Organ transplant recipients who did not achieve satisfactory immunity from two doses of the Moderna COVID-19 vaccine shot appeared to benefit from a third dose, according to a letter published yesterday in the New England Journal of Medicine.
The University of Health Network researchers enrolled 120 organ transplant patients who had no history of COVID-19 infection, and who had suboptimal results from their two doses of Moderna vaccine. Two months after their second dose, half received another Moderna vaccine, while the remainder received a placebo. The resulting 2-month follow-up showed that patients who received a third dose had a higher likelihood of achieving satisfactory antibody levels against the SARS-CoV-2 spike protein as well as higher neutralizing antibody levels.
“Although some may infer from these data that solid-organ transplant recipients should routinely receive a third vaccine dose, additional randomized trials will be key to learning how to better care for solid-organ transplant recipients during this pandemic,” Winifred W. Williams, MD, and Julie R. Ingelfinger, MD, write in a related commentary.
Antibody levels rose after the third dose
The mean participant was 66.6 years, and the median time between transplantation to their third vaccine dose was 3.16 years, albeit slightly shorter in the placebo group. Local and systemic adverse events were slightly more common in the intervention arm, but no grade 3 or 4 events occurred. Just as importantly, no acute organ rejection happened.
Overall, 55% of the intervention arm had anti-receptor binding domain (RBD) antibody levels reach at least 100 units per milliliter (U/mL), which is tied to 50% in vitro virus neutralization, compared with 18% of the placebo group (relative risk [RR], 3.1; 95% confidence interval [CI], 1.7 to 5.8). Additionally, 60% of the intervention group was above the 30% threshold for neutralizing antibody positivity compared with 25% of the placebo group (RR, 2.4; 95% CI, 1.5 to 4.0).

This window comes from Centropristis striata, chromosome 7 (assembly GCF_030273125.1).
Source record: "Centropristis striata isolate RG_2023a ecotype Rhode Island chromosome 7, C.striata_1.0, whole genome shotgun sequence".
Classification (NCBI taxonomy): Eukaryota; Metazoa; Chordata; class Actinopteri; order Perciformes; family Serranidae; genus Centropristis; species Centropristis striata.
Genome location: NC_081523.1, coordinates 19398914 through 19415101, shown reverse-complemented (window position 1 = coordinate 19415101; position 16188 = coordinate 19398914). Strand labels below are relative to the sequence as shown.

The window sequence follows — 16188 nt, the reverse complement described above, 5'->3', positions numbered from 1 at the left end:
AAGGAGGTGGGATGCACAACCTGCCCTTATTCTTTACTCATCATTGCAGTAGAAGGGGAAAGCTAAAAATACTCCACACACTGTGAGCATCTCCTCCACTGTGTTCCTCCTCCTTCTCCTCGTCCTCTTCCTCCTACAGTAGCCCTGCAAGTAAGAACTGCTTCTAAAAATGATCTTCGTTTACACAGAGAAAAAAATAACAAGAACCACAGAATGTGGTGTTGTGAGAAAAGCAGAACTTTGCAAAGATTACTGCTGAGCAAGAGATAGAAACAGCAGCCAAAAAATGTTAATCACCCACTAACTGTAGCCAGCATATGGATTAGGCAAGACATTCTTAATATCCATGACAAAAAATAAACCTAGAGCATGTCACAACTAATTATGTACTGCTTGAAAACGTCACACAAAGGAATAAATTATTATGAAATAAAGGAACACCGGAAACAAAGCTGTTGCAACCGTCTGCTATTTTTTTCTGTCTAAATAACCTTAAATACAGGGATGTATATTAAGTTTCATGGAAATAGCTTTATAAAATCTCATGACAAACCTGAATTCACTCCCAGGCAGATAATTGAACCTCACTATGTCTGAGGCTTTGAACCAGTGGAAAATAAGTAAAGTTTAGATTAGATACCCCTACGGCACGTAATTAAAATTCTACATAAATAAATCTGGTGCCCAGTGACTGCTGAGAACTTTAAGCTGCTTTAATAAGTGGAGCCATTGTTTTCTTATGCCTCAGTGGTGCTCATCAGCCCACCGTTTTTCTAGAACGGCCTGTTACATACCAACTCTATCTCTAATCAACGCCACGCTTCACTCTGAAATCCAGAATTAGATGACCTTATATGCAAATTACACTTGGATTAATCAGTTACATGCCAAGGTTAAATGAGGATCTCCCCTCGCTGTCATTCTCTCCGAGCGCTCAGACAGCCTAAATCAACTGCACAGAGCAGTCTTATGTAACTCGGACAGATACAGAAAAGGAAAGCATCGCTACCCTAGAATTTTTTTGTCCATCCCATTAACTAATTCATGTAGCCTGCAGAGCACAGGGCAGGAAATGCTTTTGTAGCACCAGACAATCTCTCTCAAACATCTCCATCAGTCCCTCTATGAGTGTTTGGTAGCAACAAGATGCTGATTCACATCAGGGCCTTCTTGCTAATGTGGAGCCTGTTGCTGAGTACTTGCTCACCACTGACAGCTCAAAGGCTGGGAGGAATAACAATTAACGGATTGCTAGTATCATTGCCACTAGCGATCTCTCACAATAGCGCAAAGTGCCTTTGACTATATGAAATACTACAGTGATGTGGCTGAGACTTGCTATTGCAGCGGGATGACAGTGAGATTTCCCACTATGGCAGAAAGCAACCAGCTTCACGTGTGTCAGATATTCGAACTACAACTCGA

Those who received a third dose had a median percent virus neutralization of 71% versus the placebo group’s 13% (95% CI for the between-group difference, 11 to 76 percentage points). More T-cells were also found in the intervention group, who had a median level of 432 per 1 million CD4+ T-cells versus the placebo group’s 67 cells per million. Neither group showed significant polyfunctional CD8+ T-cell responses.
Because the placebo group did show some antibody increases, the researchers suggest that B-cells are continuing to be stimulated by the two doses of mRNA vaccine.
“A third dose of mRNA vaccine in transplant recipients had substantially higher immunogenicity than placebo, as determined in our analysis of both primary and secondary trial end points,” the researchers write, adding, “This trial had short follow-up and was not powered to detect differences in clinical outcomes. We also acknowledge that the cutoff value of 100 U per milliliter for the anti-RBD antibody level is arbitrary and is not necessarily predictive of resistance to infection.”